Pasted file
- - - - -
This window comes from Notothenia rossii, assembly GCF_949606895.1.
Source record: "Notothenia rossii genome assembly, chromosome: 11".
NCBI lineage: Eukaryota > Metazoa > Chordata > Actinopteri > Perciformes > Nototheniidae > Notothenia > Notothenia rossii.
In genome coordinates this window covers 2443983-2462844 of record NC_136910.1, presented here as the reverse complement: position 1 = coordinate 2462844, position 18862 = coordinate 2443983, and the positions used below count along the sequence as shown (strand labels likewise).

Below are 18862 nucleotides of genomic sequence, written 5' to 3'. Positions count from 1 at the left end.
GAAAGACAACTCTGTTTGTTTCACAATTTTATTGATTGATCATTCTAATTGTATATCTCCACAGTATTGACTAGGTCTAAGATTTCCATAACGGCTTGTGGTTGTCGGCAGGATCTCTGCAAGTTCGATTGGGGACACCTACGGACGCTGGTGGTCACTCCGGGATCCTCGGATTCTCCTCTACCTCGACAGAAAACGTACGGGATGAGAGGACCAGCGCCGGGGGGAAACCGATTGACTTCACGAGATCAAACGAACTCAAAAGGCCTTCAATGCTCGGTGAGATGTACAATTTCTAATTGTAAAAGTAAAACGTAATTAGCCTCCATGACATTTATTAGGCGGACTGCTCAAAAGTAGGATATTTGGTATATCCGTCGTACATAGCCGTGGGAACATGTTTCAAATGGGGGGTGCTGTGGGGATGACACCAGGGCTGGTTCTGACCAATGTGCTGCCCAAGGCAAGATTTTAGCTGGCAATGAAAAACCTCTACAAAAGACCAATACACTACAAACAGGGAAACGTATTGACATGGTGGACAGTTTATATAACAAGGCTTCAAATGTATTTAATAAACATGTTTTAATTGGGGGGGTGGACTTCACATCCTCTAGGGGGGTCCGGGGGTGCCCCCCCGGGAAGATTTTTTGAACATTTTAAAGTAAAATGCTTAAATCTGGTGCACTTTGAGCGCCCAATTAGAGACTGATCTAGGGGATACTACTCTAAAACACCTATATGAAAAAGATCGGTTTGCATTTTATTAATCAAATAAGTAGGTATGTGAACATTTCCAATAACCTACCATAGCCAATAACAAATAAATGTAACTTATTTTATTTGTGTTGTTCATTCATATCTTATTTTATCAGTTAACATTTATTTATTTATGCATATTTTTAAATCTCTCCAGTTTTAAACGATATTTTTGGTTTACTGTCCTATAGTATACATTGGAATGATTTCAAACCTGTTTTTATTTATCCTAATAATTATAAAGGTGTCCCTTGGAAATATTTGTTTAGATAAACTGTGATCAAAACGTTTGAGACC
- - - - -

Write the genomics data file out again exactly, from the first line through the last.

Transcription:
This window comes from Notothenia rossii, assembly GCF_949606895.1.
Source record: "Notothenia rossii genome assembly, chromosome: 11".
NCBI lineage: Eukaryota > Metazoa > Chordata > Actinopteri > Perciformes > Nototheniidae > Notothenia > Notothenia rossii.
In genome coordinates this window covers 2443983-2462844 of record NC_136910.1, presented here as the reverse complement: position 1 = coordinate 2462844, position 18862 = coordinate 2443983, and the positions used below count along the sequence as shown (strand labels likewise).

Below are 18862 nucleotides of genomic sequence, written 5' to 3'. Positions count from 1 at the left end.
GAAAGACAACTCTGTTTGTTTCACAATTTTATTGATTGATCATTCTAATTGTATATCTCCACAGTATTGACTAGGTCTAAGATTTCCATAACGGCTTGTGGTTGTCGGCAGGATCTCTGCAAGTTCGATTGGGGACACCTACGGACGCTGGTGGTCACTCCGGGATCCTCGGATTCTCCTCTACCTCGACAGAAAACGTACGGGATGAGAGGACCAGCGCCGGGGGGAAACCGATTGACTTCACGAGATCAAACGAACTCAAAAGGCCTTCAATGCTCGGTGAGATGTACAATTTCTAATTGTAAAAGTAAAACGTAATTAGCCTCCATGACATTTATTAGGCGGACTGCTCAAAAGTAGGATATTTGGTATATCCGTCGTACATAGCCGTGGGAACATGTTTCAAATGGGGGGTGCTGTGGGGATGACACCAGGGCTGGTTCTGACCAATGTGCTGCCCAAGGCAAGATTTTAGCTGGCAATGAAAAACCTCTACAAAAGACCAATACACTACAAACAGGGAAACGTATTGACATGGTGGACAGTTTATATAACAAGGCTTCAAATGTATTTAATAAACATGTTTTAATTGGGGGGGTGGACTTCACATCCTCTAGGGGGGTCCGGGGGTGCCCCCCCGGGAAGATTTTTTGAACATTTTAAAGTAAAATGCTTAAATCTGGTGCACTTTGAGCGCCCAATTAGAGACTGATCTAGGGGATACTACTCTAAAACACCTATATGAAAAAGATCGGTTTGCATTTTATTAATCAAATAAGTAGGTATGTGAACATTTCCAATAACCTACCATAGCCAATAACAAATAAATGTAACTTATTTTATTTGTGTTGTTCATTCATATCTTATTTTATCAGTTAACATTTATTTATTTATGCATATTTTTAAATCTCTCCAGTTTTAAACGATATTTTTGGTTTACTGTCCTATAGTATACATTGGAATGATTTCAAACCTGTTTTTATTTATCCTAATAATTATAAAGGTGTCCCTTGGAAATATTTGTTTAGATAAACTGTGATCAAAACGTTTGAGACC